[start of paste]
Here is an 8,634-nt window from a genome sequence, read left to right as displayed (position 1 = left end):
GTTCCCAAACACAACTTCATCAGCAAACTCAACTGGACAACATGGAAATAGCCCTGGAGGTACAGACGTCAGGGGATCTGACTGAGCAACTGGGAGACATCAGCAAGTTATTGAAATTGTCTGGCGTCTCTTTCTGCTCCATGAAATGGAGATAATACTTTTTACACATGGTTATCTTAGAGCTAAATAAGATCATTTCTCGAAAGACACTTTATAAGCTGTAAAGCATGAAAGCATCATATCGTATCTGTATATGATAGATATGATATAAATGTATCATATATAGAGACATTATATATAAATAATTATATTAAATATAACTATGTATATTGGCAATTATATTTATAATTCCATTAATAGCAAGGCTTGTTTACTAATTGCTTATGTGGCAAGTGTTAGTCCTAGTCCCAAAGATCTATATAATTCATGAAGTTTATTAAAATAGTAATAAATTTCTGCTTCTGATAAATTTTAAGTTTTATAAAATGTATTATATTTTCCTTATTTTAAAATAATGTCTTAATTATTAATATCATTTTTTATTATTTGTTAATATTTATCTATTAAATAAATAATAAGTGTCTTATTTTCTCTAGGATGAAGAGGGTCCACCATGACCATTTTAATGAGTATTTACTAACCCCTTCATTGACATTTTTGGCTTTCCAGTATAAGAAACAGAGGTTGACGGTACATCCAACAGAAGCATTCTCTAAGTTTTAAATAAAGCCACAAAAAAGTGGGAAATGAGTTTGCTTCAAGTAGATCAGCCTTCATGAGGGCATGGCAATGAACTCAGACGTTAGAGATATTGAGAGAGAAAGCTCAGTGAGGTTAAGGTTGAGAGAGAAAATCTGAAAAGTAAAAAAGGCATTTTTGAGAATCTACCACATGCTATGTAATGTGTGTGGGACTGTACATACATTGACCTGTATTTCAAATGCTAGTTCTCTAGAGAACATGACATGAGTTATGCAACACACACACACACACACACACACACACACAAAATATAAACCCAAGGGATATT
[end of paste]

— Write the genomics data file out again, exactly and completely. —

Here is an 8,634-nt window from a genome sequence, read left to right as displayed (position 1 = left end):
GTTCCCAAACACAACTTCATCAGCAAACTCAACTGGACAACATGGAAATAGCCCTGGAGGTACAGACGTCAGGGGATCTGACTGAGCAACTGGGAGACATCAGCAAGTTATTGAAATTGTCTGGCGTCTCTTTCTGCTCCATGAAATGGAGATAATACTTTTTACACATGGTTATCTTAGAGCTAAATAAGATCATTTCTCGAAAGACACTTTATAAGCTGTAAAGCATGAAAGCATCATATCGTATCTGTATATGATAGATATGATATAAATGTATCATATATAGAGACATTATATATAAATAATTATATTAAATATAACTATGTATATTGGCAATTATATTTATAATTCCATTAATAGCAAGGCTTGTTTACTAATTGCTTATGTGGCAAGTGTTAGTCCTAGTCCCAAAGATCTATATAATTCATGAAGTTTATTAAAATAGTAATAAATTTCTGCTTCTGATAAATTTTAAGTTTTATAAAATGTATTATATTTTCCTTATTTTAAAATAATGTCTTAATTATTAATATCATTTTTTATTATTTGTTAATATTTATCTATTAAATAAATAATAAGTGTCTTATTTTCTCTAGGATGAAGAGGGTCCACCATGACCATTTTAATGAGTATTTACTAACCCCTTCATTGACATTTTTGGCTTTCCAGTATAAGAAACAGAGGTTGACGGTACATCCAACAGAAGCATTCTCTAAGTTTTAAATAAAGCCACAAAAAAGTGGGAAATGAGTTTGCTTCAAGTAGATCAGCCTTCATGAGGGCATGGCAATGAACTCAGACGTTAGAGATATTGAGAGAGAAAGCTCAGTGAGGTTAAGGTTGAGAGAGAAAATCTGAAAAGTAAAAAAGGCATTTTTGAGAATCTACCACATGCTATGTAATGTGTGTGGGACTGTACATACATTGACCTGTATTTCAAATGCTAGTTCTCTAGAGAACATGACATGAGTTATGCAACACACACACACACACACACACACACACACAAAATATAAACCCAAGGGATATT